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Nigeria Violence: Scores Dead After Kano Blasts
ICC Note
The Boko Haram has continued its killings in northern Nigeria. The group targests Christians and security officials. In this latest attack, the police stations were among the targets.
01/21/2012 Nigeria (BBC News)-Eyewitnesses in the northern Nigerian city of Kano say they have counted scores of bodies after co-ordinated bomb attacks on Friday.
A 24-hour curfew is in place in the city. Police have confirmed seven deaths in various locations.
Police stations and the state police HQ were among the targets, and gunfire was heard across the second biggest city.
The militant Islamist group Boko Haram, whose name means “Western education is forbidden”, said it was responsible.
The group has been behind a recent campaign of violence in the mainly Muslim north.
Nervous crowds
In a statement, police said “seven casualties have been confirmed from different locations of the attacks” in Kano, but the official death toll looked certain to rise.

A BBC reporter in Kano said he had been to the main hospital’s mortuary and seen 150 bodies.
The police statement said four police stations around the city, the headquarters of the State Security Service (SSS), as well as passport and immigration offices were targeted.
The BBC’s Mark Doyle, in Kano, says he has seen one police station with its roof completely burnt off, though it was not clear whether this was caused directly by an explosion or by fire.
The atmosphere there is nervous, and a large crowd outside the police station quickly dispersed when soldiers arrived, our correspondent adds.
He says this is Boko Haram’s most serious attack on the police and is deeply embarrassing for the authorities.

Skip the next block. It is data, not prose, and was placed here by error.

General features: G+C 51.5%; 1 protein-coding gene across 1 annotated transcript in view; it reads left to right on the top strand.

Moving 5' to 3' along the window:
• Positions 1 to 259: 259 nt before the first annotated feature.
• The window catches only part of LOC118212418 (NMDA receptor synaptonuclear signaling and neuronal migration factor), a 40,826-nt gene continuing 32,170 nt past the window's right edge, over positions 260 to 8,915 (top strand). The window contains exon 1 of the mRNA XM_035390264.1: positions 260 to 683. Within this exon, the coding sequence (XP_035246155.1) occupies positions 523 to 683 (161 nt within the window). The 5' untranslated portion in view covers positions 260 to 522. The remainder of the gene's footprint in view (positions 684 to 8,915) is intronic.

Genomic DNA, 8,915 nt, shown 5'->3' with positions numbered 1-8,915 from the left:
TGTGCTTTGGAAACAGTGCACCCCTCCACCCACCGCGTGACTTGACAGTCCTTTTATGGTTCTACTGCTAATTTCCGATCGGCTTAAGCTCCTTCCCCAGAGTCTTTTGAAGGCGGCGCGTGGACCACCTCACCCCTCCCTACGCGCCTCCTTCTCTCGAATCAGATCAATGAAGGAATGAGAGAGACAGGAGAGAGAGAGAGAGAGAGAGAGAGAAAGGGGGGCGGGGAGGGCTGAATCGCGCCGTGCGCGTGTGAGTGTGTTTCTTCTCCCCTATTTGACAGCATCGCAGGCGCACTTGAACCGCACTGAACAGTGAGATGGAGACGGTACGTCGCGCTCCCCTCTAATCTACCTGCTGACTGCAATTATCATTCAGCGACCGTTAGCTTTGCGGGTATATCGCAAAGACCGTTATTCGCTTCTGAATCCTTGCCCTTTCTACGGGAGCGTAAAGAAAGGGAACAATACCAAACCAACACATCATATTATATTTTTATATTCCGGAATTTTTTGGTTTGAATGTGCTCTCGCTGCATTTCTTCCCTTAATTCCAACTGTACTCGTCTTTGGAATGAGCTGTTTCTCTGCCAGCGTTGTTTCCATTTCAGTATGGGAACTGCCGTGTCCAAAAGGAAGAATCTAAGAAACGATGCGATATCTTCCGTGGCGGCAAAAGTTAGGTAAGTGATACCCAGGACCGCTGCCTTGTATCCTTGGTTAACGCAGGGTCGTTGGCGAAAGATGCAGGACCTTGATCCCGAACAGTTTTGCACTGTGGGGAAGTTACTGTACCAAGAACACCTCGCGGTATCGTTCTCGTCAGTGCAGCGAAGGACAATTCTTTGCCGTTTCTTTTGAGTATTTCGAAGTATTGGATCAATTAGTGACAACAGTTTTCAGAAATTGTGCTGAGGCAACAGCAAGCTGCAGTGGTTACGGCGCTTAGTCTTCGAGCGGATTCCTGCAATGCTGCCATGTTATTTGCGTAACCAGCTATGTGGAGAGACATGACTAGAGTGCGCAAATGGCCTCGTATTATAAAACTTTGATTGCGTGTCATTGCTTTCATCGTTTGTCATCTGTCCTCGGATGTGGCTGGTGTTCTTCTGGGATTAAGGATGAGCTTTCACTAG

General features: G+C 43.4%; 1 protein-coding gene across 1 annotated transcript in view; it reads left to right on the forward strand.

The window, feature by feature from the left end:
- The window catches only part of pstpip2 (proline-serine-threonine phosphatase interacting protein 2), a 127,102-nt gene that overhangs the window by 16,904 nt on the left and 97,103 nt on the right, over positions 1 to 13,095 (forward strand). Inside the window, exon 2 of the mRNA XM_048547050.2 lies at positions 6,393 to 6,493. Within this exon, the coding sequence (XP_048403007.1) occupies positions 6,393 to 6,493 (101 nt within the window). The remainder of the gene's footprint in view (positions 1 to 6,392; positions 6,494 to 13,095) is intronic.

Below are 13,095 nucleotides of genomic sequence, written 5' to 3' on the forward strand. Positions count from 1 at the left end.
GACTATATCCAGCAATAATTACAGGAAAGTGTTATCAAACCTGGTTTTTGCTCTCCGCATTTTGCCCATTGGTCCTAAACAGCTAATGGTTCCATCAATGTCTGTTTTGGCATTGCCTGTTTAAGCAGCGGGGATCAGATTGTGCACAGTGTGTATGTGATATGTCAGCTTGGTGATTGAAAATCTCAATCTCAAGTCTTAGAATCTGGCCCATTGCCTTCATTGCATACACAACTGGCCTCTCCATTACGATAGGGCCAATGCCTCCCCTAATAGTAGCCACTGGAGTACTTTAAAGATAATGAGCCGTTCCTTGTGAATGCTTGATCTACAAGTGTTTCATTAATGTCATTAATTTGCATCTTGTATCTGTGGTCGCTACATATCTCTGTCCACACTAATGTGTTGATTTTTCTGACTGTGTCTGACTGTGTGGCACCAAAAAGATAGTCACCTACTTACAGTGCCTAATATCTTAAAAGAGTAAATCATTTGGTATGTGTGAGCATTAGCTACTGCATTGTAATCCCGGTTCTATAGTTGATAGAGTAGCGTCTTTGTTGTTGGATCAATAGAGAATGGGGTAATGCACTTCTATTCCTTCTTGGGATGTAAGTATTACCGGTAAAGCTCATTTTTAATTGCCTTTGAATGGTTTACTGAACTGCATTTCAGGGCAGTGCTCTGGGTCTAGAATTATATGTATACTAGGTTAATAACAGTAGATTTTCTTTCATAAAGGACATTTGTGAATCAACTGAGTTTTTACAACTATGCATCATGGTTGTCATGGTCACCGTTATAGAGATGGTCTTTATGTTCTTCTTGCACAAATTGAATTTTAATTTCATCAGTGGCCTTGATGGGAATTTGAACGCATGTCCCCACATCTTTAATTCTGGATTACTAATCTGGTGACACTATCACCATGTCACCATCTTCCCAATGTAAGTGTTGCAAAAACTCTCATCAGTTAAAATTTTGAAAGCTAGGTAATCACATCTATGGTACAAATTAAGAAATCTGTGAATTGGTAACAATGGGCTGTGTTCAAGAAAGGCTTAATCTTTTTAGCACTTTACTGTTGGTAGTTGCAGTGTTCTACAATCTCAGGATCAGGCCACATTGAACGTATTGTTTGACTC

The curfew would be in place in Kano until further notice, officials said.
The wounded were reported to include foreigners from an area near the SSS headquarters, where many expatriates – particularly Lebanese and Indians – live.

Witnesses said the bomber who attacked one of the police stations pulled up outside the building on a motorbike, dismounted and ran inside holding a bag.
Nigeria’s Channels TV said one of its reporters, Enenche Akogwu, had been killed in the attacks.
It said he had been “shot by unknown gunmen suspected to be members of the Boko Haram sect”, outside the state government house.
‘Largest assault’
Boko Haram later claimed responsibility for the attacks.
A spokesman for the group, Abul Qaqa, told journalists in the north-eastern city of Maiduguri, the group’s base, that it had carried out the attacks because the authorities had refused to release group members arrested in Kano.
The group wants to establish Islamic law in Nigeria. It started to stage drive-by shootings in 2010 on government targets in Maiduguri.

In recent weeks, southerners, who are mostly Christians or animists, living in the north have been the targets of deadly attacks.

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